The International Atomic Energy Agency (IAEA) has begun providing onsite support to four more nuclear power plants in Ukraine in response to the country’s request, IAEA Director-General Rafael Mariano Grossi said in a video statement on Thursday.
The four additional plants are Rivne, Khmelnitsky, South Ukraine and Chernobyl. Since September, IAEA experts have been providing onsite assistance to Zaporizhzhia, Europe’s largest nuclear power plant, which is occupied by the Russian military.
Following Russian attacks on Ukraine’s energy infrastructure, Ukraine’s operational nuclear power plants in Zaporizhzhia, Rivne, South Ukraine, and Khmelnytskyi were disconnected from the grid and “emergency diesel for the electricity needed to ensure their continued safety and security”. Forced to rely on generators,” Grossi said.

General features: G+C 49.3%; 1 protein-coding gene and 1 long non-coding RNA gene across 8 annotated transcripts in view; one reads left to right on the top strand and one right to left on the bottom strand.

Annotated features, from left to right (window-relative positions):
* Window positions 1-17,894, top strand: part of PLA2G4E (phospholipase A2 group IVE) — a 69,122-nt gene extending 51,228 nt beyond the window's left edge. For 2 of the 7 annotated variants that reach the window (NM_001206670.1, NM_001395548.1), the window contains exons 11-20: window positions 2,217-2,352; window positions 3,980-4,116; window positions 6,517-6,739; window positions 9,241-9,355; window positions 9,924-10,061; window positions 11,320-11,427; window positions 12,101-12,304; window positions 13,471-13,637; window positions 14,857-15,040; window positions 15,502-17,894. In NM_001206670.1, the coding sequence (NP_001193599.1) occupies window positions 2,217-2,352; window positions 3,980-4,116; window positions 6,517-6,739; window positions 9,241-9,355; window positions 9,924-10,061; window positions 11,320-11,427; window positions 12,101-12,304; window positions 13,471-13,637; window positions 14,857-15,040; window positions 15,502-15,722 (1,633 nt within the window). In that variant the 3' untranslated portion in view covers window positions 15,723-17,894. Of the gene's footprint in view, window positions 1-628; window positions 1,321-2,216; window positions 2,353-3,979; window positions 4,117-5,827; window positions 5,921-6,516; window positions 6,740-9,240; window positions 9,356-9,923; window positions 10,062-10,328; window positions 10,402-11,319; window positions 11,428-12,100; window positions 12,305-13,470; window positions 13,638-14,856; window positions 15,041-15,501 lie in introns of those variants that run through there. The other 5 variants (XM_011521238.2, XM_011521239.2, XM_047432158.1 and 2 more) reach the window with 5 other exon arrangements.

“This unprecedented situation would have been unimaginable a few months ago. It is very worrying,” he said.
“We must do everything we can to prevent a nuclear accident at any of these nuclear facilities, which will only exacerbate the terrible suffering we are already seeing in Ukraine. The time to act is now.”
Some context: Wednesday was the first time Ukraine’s four operating nuclear power plants were shut down simultaneously in 40 years, the head of state nuclear power company Energoatom said in a statement. Petro Kotin said it was a precautionary measure and he hoped to be reunited by Thursday evening. He added that the three fully functioning plants in Ukrainian hands will help supply electricity to the national grid.
According to the World Nuclear Association, Ukraine is heavily dependent on nuclear power. It has 15 reactors across four plants, which, before Russia’s full-scale invasion in February, generated about half the electricity.
Russia has turned its attention to destroying energy infrastructure in Ukraine ahead of bitterly cold weather, and successive waves of attacks have caused much of the country to suffer rolling blackouts.